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Safety car

For a dramatic expression of the relative performance of Formula One cars and road cars you need to look no further than the familiar, silver forms of the safety cars that feature at every Grand Prix.

The safety car is very important to ensuring the spectacle of a Formula One race does not suffer from undue disruption, as its use allows the race to continue even after a major accident, or other incident serious enough to require the presence of marshals on the track. This obviously cannot be allowed to happen with cars running at full speed - or even under the caution of yellow flags (as a driver may fail to observe them). Instead the safety car is deployed and the pack 'forms up' behind it - running in formation - until the obstacle or other problem has been cleared away.

It sounds easy. Yet even some of the very fastest road cars in the world, driven flat-out, are barely capable at maintaining a comfortable pace for Formula One cars (which lose tyre temperature and can even suffer from engine overheating during slow running). Since 1996 Mercedes-Benz has supplied Formula One safety cars to all rounds of the championship, and the current model is a CLK 63 AMG. It has a slightly modified engine over road-going specification, and has also been modified to reduce its weight and improve braking response - but even with 354 kW (481 bhp) output from its V8 engine, that's still little more than half the power of a current Formula One car (combined with over three times the mass.)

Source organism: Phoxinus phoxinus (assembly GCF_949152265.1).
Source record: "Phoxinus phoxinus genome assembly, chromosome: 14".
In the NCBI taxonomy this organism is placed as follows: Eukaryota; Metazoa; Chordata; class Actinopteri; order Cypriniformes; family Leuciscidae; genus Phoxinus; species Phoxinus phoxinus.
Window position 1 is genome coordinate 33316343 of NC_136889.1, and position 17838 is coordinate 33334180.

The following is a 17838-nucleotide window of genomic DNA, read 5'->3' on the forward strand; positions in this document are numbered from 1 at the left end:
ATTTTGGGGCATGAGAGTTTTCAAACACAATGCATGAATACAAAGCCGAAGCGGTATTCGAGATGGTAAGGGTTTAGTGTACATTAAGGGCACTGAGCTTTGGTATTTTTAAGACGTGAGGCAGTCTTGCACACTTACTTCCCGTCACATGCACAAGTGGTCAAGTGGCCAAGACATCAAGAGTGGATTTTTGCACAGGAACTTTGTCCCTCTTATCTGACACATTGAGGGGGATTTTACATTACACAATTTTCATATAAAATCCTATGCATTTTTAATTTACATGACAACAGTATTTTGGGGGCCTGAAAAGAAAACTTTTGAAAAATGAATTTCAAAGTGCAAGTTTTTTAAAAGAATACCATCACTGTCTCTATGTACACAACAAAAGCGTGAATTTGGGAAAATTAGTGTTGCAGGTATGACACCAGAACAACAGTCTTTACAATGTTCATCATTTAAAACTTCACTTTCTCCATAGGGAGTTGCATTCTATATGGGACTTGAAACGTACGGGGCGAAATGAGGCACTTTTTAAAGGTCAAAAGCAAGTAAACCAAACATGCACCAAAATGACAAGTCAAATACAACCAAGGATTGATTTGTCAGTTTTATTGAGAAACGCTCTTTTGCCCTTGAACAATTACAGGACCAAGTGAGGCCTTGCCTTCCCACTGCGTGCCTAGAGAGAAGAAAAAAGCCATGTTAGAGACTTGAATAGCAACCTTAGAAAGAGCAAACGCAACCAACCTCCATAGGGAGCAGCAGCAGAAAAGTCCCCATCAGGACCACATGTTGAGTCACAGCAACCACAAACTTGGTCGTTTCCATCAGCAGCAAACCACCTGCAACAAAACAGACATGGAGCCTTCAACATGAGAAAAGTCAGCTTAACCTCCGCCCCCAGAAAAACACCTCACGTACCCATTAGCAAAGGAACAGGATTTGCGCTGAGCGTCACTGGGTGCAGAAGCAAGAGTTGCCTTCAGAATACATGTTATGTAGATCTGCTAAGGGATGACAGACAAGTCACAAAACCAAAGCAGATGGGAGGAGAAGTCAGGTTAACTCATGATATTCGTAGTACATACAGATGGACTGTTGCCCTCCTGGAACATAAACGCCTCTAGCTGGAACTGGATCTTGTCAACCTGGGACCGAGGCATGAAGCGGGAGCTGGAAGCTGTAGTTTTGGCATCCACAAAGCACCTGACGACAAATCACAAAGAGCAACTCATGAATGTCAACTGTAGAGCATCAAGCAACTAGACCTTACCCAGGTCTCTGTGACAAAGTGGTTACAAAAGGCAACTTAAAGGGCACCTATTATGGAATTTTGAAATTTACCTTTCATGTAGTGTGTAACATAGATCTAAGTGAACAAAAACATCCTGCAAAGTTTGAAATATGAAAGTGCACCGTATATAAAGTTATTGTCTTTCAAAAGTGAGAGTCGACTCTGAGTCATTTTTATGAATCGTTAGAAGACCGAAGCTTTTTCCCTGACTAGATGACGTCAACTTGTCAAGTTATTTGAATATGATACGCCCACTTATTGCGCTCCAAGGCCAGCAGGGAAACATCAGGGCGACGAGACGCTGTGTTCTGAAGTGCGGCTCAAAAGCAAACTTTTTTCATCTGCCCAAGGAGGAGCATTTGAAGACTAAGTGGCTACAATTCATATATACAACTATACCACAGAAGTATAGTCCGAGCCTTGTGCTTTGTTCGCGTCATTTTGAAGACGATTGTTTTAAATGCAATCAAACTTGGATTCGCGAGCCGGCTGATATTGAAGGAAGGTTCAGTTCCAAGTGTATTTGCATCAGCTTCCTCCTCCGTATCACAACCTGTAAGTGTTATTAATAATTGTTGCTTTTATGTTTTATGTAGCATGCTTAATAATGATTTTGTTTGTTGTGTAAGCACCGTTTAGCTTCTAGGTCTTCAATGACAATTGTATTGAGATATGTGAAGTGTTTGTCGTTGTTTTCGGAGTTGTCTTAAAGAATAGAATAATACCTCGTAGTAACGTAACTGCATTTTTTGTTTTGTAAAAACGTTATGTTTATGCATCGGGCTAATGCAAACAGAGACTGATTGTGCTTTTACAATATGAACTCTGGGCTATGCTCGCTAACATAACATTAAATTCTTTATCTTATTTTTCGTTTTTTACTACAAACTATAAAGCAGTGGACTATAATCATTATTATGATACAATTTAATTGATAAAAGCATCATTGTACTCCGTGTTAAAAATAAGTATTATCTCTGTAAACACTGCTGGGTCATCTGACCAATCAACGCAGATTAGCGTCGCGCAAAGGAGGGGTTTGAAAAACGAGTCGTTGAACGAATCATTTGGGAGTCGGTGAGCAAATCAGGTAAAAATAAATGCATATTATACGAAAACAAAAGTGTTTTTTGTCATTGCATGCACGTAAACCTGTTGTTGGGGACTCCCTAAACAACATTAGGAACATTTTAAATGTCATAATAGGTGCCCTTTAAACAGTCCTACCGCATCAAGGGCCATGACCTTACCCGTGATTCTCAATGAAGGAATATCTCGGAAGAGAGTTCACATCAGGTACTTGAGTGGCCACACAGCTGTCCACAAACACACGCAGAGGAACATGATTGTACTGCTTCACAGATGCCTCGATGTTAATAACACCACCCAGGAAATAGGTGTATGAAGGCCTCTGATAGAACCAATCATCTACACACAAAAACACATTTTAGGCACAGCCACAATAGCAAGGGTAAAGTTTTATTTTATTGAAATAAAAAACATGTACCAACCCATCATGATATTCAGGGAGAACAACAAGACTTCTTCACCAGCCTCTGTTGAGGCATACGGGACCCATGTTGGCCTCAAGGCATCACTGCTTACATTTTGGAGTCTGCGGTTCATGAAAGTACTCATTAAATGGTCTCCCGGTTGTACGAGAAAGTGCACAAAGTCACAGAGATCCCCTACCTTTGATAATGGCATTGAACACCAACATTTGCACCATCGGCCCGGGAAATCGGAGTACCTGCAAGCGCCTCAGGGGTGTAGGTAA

Hence the very real importance of the man in the driving seat. Bernd Maylander is an experienced racer who has driven in the tough German Touring Car (DTM) championship, and who has been charged with the responsibility of piloting the Formula One safety car since 2000. His experience and ability to drive up to the car's high limits ensure that - although lap times increase dramatically during safety car running - speeds are still high enough to allow the race cars to function correctly.

As with the medical response car, the safety car is on standby throughout a Grand Prix, ready to be dispatched by race control at just seconds' notice. State of the art radio and video equipment enable communication to be maintained at all times. When the race controller decides to deploy the safety car it will join the track immediately and from that point no car may enter the pitlane and no overtaking is allowed. The safety car will then allow cars to pass it until the race leader is immediately behind it. When signaled to do so, any lapped cars in among the leading pack may then unlap themselves, pass the safety car and proceed around the circuit to retake their positions at the back of the field. Once the correct race order has been restored, the pitlane will reopen. Throughout the process, a 'Safety Car' board is also displayed to drivers as they cross the start-finish line, and the information will also be relayed over radios from the pitlane.

When the race controller orders the safety car to leave the track again, a similarly exact procedure is followed. At the start of its final lap the safety car will turn off its orange flashing lights. Competitors must still remain behind in formation, but they know that at the beginning of the next lap they will be racing again. The safety car will pull off into the pits at the end of the lap and - as they cross the line - the competitors restart their battle.

Safety car - The safety car on the grid. Formula One World Championship, Rd 3, Bahrain Grand Prix, Race, Bahrain International Circuit, Bahrain, Sunday 15 April 2007. World © Sutton Safety car - the safety car. Formula One World Championship, Rd 18, Brazilian Grand Prix, Race, Interlagos, Brazil, 22 October 2006. World © Capilitan/Sutton